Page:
My rule is “three strikes and you’re out.” First, call out the bad behavior. Coach them to help it change. If the person doesn’t think they need to change, then you need to show them the door in a respectful way. If you allow toxic people to stay in your organization, you’ve sent a huge message to everyone else that it’s okay to be that way. You’ve created a toxic culture. It’s a long, hard, and, I might add, expensive road to change it.

10. Performance management is over. As I said earlier, we need to move from a performance management system to a performance excellence system. And that system needs to be in line with your culture. So often people put all these systems and tools in place without looking at the bigger strategic picture of their organization. Some tools can have a negative effect on the culture you’re trying to create. And performance management is one of those tools.

What’s the philosophy you’re trying to promote through your performance system? Is it development? Is it encouraging people to stay? Do you want people to rotate through various parts of your company or learn new skills? Why are you doing this? In other words, make sure your values are aligned with this system.

Write the values down so people will understand them. What I’ve done for many organizations is to help leaders create documentation of their values in action. For instance, someone who values listening is someone who asks questions and doesn’t do all the talking. People will read the document and learn: this is what that value means in action.

Then you have to train your leaders and managers to recognize this desirable behavior, assess talent against these criteria, and provide specific actionable feedback regularly – not yearly. What do these values look like when they’re being performed well? When they’re not?

11. Coaching and constructive feedback. Getting clear on your values and the behaviors you want to see will enable you to avoid a ratings system and instead use peer coaching, weekly or bi-weekly discussion sessions, personal contracts, and real-time feedback on how to make a project or work product better. This is what I mean by a performance excellence system. Link your talent and performance discussions with the values you hold dear to make sure you’re sending a consistent message and that people understand the decisions that are made around talent.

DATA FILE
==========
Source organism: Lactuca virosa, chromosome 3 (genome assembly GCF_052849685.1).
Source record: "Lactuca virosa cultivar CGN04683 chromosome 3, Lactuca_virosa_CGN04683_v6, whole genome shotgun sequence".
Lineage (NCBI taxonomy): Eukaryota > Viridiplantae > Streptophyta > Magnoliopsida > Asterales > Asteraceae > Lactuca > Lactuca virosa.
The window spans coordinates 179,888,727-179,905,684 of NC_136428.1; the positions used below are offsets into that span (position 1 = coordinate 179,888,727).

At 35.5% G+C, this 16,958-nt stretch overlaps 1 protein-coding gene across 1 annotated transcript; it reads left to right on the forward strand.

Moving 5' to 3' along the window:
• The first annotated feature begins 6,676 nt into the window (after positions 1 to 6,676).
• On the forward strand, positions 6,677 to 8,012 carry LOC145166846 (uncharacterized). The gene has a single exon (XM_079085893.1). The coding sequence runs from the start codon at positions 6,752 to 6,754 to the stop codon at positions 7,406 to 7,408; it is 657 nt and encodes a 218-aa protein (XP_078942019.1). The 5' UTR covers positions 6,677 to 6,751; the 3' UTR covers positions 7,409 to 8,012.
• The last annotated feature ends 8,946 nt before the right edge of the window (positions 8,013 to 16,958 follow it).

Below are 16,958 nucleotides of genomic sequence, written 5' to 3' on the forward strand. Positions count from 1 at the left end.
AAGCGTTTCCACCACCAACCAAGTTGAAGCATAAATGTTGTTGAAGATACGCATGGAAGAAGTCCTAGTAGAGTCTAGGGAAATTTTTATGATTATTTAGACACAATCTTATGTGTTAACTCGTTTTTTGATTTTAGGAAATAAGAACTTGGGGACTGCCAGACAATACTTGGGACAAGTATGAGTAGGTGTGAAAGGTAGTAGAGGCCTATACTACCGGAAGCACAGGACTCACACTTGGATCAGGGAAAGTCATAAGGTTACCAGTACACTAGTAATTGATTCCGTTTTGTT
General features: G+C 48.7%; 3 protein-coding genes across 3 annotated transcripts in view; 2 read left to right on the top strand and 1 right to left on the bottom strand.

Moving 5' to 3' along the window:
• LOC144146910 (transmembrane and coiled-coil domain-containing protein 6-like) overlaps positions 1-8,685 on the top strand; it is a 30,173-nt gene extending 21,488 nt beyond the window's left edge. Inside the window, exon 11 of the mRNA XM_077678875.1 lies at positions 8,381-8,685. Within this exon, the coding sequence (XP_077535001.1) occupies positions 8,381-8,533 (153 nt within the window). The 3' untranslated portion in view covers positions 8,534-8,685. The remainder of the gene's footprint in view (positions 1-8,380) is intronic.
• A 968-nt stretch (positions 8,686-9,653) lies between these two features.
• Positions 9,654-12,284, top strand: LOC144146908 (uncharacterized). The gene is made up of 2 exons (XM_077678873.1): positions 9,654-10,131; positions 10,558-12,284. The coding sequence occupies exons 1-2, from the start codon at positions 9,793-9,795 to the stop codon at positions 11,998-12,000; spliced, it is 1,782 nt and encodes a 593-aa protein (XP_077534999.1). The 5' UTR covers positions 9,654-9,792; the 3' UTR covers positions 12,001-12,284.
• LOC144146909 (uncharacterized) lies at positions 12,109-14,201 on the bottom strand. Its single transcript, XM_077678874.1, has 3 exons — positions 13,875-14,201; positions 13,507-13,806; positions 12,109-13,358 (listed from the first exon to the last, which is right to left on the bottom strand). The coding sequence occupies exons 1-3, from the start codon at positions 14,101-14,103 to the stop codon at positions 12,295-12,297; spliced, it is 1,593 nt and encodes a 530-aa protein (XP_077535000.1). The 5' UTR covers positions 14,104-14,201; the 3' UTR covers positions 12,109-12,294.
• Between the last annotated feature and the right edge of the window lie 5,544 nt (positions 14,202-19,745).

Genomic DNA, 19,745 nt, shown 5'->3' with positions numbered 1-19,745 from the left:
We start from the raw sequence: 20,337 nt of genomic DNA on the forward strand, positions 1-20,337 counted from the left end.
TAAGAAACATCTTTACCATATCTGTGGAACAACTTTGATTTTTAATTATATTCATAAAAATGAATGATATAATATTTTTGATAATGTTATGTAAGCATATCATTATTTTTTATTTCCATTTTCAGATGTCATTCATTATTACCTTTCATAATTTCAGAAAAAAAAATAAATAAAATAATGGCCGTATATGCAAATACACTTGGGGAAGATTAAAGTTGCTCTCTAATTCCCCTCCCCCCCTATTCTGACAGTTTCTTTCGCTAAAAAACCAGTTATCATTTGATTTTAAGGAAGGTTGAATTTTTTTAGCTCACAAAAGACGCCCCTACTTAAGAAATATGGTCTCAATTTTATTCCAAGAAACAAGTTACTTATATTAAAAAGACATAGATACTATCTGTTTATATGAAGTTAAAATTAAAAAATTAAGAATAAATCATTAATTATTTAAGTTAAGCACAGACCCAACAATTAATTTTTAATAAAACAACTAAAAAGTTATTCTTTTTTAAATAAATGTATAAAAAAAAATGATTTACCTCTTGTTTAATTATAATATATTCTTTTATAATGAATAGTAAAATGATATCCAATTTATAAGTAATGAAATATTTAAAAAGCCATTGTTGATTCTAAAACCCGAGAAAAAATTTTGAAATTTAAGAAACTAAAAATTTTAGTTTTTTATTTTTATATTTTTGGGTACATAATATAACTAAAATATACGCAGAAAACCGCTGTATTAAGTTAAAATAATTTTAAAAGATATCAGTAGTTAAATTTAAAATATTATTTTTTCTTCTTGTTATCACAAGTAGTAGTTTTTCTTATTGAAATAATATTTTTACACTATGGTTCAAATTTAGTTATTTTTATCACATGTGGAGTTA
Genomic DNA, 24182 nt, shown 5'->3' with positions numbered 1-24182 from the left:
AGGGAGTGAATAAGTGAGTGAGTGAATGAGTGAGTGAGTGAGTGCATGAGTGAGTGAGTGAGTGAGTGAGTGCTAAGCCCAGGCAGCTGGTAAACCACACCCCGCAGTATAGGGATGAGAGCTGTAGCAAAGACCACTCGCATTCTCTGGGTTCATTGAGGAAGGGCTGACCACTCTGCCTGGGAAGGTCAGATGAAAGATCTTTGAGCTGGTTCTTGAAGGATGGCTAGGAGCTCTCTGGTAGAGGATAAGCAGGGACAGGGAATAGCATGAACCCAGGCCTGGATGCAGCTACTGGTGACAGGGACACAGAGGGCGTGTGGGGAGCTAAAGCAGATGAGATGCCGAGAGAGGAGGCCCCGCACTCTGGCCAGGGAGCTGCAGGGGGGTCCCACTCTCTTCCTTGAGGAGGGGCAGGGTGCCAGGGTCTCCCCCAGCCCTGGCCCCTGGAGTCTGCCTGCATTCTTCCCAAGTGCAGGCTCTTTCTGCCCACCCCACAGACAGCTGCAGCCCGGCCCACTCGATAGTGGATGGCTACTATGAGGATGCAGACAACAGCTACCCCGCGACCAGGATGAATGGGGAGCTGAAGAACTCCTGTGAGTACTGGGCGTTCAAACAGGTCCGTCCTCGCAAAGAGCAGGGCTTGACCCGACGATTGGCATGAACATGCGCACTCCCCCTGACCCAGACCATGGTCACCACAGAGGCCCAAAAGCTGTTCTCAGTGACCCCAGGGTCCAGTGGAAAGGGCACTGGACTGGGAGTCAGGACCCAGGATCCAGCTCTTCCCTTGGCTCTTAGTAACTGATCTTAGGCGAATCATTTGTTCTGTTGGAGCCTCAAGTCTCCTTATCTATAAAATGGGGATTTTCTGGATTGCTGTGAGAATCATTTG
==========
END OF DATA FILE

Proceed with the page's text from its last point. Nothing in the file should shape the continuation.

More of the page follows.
12. The importance of global leadership. So many companies are facing leadership challenges from other parts of the world — from mergers and acquisitions, to the acceptance of different perspectives and cultures, to the need to send people to other countries in order to build the business. But just because someone is a top talent at your headquarters doesn’t mean they’re going to be a top talent in Dubai.

I think most companies need both great local leaders and effective transglobal leaders. In our book Winning with Transglobal Leadership, my co-authors and I offer tools to help companies assess the potential of people you’re sending into global assignments and training to help them succeed. Don’t just offer assessment and support for the employee — do the same for the family. They need to succeed in this new world as well.

Just as important, once they get back, you need to value the experience they’ve gained. Use them as mentors and developers of others in your company and in other assignments around the world. Help them continue to be successful — because, again, if they leave, you’ve lost all the great knowledge they have.

Want more information? If you’d like help in developing global leaders at your company, need more ideas for building the new world of work, or you want someone to come to your organization and talk about these issues, don’t hesitate to contact me. Thanks for tuning in to my show this past year. I look forward to another successful year with a bunch of terrific guests!